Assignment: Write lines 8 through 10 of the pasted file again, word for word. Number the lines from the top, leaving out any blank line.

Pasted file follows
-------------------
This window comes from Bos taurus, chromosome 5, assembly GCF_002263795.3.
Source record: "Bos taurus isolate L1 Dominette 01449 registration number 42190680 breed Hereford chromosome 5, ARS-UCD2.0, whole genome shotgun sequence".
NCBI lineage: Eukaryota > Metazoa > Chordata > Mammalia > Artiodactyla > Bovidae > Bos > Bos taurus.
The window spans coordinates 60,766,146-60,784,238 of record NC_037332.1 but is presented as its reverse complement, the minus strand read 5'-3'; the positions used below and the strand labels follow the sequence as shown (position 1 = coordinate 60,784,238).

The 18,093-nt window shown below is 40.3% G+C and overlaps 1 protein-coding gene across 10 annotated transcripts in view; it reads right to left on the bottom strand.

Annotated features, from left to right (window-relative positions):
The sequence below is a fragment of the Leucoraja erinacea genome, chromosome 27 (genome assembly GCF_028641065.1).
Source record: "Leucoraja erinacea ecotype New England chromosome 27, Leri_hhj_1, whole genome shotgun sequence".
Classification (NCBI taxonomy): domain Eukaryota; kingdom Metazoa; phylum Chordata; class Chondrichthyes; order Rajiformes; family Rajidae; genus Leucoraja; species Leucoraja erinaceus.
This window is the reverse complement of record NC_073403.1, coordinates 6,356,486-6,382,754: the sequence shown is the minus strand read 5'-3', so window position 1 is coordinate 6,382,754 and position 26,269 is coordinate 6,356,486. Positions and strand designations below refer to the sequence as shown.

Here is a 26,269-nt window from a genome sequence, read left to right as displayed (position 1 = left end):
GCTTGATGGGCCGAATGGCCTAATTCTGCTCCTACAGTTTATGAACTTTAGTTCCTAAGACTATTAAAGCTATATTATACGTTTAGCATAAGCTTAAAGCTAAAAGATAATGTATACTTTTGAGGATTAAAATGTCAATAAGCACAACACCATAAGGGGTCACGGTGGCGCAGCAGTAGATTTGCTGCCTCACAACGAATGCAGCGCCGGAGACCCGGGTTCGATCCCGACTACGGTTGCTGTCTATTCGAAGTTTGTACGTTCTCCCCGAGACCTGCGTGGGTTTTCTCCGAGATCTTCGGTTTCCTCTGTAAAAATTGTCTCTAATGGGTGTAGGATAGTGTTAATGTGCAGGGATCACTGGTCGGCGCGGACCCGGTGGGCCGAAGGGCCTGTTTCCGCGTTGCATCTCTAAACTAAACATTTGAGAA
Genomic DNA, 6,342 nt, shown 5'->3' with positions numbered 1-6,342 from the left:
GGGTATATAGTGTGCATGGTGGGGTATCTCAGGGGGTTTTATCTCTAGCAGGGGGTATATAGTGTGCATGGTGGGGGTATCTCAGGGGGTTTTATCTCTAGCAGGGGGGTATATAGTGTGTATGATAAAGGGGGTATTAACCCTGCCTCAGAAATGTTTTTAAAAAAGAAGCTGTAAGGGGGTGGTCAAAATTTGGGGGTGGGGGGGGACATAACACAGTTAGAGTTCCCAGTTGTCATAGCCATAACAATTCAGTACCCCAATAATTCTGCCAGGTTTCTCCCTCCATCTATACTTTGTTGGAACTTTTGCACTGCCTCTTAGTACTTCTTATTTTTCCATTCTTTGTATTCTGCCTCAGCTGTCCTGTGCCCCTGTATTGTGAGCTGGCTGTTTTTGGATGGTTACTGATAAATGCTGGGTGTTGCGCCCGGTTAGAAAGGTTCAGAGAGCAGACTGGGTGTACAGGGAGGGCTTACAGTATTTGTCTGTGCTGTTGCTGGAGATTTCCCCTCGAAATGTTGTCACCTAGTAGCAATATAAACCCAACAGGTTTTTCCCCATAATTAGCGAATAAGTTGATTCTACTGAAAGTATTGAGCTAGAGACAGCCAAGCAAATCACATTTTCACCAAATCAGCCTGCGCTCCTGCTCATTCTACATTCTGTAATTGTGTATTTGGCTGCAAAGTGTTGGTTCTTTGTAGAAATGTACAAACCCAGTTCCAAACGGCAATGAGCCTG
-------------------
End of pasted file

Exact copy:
Source record: "Leucoraja erinacea ecotype New England chromosome 27, Leri_hhj_1, whole genome shotgun sequence".
Classification (NCBI taxonomy): domain Eukaryota; kingdom Metazoa; phylum Chordata; class Chondrichthyes; order Rajiformes; family Rajidae; genus Leucoraja; species Leucoraja erinaceus.
This window is the reverse complement of record NC_073403.1, coordinates 6,356,486-6,382,754: the sequence shown is the minus strand read 5'-3', so window position 1 is coordinate 6,382,754 and position 26,269 is coordinate 6,356,486. Positions and strand designations below refer to the sequence as shown.